Luke over at 'Common Sense Atheism' has written a post about 'naive reasons for being an atheist':
I think there is a great deal of naive atheism that is worth debunking. We can begin, for example, with Dawkins’ central argument against theism, found in chapter four of The God Delusion.
To explain [something] by invoking a supernatural Designer is to explain precisely nothing, for it leaves unexplained the origin of the Designer.
Luke seems to think that William Lane Craig's reply to this point was adequate:
Dawkins says that you cannot infer a Designer of the universe [from] the complexity of the universe because this raises a further question: namely, “Who designed the Designer?” [But] this argument is quite inept, because philosophers of science recognize that in order to recognize an explanation as the best explanation, you don’t have to have an explanation of the explanation…
Let me give you an example. Suppose archaeologists digging in the earth were to come across artifacts looking like arrowheads and pottery shards… it would obviously be justifiable to infer that these artifacts were the products of some lost tribe of people, even if the archaeologists had no idea whatsoever who these people were or how they came to be there.
Similarly, if astronauts were to discover a pile of machinery on the back side of the moon, they would be justified in inferring that these were the products of intelligent design, even if they had no idea whatsoever where this machinery came from or who put it there…
Craig's response is inadequate. I don't think Dawkins did the best job articulating what he was trying to say, but I think his objection to God as a designer is that, if we are trying to find an ultimate explanation for the existence of complexity, then the exlplanation cannot itself be complex or it does not (by definition) truly explain complexity. If we are allowed to posit complex things as unexplainable brute facts then why not posit the universe as a brute fact rather than God as a brute fact? And if we aren't allowed to posit complex things as brute facts, then that completely does away with positing God (who, by definition, cannot have an explanation besides metaphysical necessity).
I've actually read a lot of criticisms of Dawkins' work and I do not believe any of Dawkins' critics have made an adequate response to him. 'God is simple' is false (as I tried to show in my recent debate), and simply asserting that God is necessary, without argument, overlooks the fact that atheists could simply assert that the universe is necessary, or that some nontheistic entity brought the universe into existence (Stephen Hawking's 'Wave-Function'?) and was/is necessary.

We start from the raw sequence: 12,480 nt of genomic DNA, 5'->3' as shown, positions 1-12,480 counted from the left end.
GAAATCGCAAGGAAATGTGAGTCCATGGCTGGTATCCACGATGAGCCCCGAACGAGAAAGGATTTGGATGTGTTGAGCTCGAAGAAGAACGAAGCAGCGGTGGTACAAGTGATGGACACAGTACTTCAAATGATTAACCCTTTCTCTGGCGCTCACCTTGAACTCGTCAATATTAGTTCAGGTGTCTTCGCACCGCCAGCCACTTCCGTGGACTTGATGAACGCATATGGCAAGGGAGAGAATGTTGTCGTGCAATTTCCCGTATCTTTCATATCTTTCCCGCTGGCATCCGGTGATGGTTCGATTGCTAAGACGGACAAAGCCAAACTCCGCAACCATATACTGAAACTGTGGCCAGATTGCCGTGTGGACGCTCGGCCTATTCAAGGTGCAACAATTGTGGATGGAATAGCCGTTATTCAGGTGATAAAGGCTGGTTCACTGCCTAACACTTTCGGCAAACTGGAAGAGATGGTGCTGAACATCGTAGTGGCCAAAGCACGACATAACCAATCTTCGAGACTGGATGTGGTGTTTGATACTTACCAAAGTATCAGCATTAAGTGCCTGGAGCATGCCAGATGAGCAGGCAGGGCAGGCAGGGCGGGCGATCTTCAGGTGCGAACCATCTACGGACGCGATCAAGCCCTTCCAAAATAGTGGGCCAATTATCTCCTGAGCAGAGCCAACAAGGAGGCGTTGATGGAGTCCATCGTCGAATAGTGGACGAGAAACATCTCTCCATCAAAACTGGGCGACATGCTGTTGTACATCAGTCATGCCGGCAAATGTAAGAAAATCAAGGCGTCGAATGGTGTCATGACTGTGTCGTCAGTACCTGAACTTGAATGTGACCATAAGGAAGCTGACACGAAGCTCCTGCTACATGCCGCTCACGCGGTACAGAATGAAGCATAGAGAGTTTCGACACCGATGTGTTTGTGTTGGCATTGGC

However, Dawkins' argument, as he formulated it, is flawed. I believe that Dawkins was wrong in asserting that a designer must be 'at least as complex' as whatever he designs. I'm going to quote from an unpublished essay I wrote on the subject:
"Given an infinite amount of time (or at least several billion years), a human being would be capable of tinkering with every possible arrangement of matter, and therefore it might create something more complex than itself (if such things are possible). Of course this is not how theists typically think of God creating, but nevertheless it is a conceptual possibility which defeats Dawkins’ sweeping assertion.
"There is another way that a creative being could bring about a creation more complex and more improbable than its creator. Suppose that we accept Dawkins’ assertion that a being must be at least as complex (and therefore, as improbable) as whatever it seeks to explain. At the risk of sounding anthropocentric, let us also suppose that human beings are the most complicated animals in the universe. If a being was complex enough to create a human being, could it not create all of the less-complex animals, plants, and bacteria? It would seem so. This is relevant for the following reason: If we did not have any explanation for the origin of the complexity of life other than sheer chance, it could still very well be the case that an intelligent designer might act in reducing the improbability we faced, therefore acting as a good explanation. By Dawkins’ own criteria the designer only needs to be as complex as the most complex things that he designs. Therefore he is no more improbable than the most improbable thing he designs. It follows from that that in the example above the designer would only have to be as improbable as human beings originating by sheer chance. This would be more probable than all plants, animals, and bacteria originating independently by sheer chance."
Even though one of Dawkins' assertions (a designer must be at least as complicated as his designs) is false, my own meditations on the subject have led me to believe that Dawkins has stumbled on a sound proof that the existence of God is incredibly, devastatingly improbable a priori. I've tried to formulate this argument as best I could in my recent debate, although I feel it is quite difficult to articulate and very easy to misunderstand.
Anyway, those are just a few of my thoughts on the subject. What do you guys think?